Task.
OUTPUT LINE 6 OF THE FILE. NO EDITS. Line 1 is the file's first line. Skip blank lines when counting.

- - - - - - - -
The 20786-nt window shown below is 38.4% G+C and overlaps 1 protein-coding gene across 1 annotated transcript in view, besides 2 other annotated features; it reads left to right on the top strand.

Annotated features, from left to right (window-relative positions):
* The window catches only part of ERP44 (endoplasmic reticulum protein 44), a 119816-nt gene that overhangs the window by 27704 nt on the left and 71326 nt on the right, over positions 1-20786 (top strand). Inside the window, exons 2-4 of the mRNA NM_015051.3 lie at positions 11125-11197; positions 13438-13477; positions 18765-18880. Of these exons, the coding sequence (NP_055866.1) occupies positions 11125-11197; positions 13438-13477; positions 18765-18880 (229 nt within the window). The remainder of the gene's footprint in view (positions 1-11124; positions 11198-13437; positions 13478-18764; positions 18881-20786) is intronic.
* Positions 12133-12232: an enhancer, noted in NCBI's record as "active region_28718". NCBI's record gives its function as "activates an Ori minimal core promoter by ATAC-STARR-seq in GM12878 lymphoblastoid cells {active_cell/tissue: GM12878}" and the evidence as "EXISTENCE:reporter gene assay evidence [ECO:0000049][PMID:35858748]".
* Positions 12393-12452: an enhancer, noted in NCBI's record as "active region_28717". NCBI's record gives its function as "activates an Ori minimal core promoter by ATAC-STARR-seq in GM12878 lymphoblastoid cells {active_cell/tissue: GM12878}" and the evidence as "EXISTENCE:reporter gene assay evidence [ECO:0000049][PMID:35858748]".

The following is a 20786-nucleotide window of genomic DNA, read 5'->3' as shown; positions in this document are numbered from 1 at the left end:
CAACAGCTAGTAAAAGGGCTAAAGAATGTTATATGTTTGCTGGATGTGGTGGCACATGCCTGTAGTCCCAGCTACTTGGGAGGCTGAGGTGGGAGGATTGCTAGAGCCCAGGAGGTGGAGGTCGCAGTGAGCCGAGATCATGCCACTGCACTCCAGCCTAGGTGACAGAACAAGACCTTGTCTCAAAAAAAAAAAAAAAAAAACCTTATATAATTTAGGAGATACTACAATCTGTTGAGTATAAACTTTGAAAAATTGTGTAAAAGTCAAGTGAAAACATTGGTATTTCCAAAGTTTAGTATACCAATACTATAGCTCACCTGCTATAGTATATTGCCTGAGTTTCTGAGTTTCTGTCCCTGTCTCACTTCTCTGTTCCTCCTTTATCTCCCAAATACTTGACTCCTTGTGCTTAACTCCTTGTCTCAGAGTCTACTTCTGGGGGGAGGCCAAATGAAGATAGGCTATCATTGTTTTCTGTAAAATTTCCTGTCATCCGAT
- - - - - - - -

The following is a 20786-nucleotide window of genomic DNA, read 5'->3' as shown; positions in this document are numbered from 1 at the left end: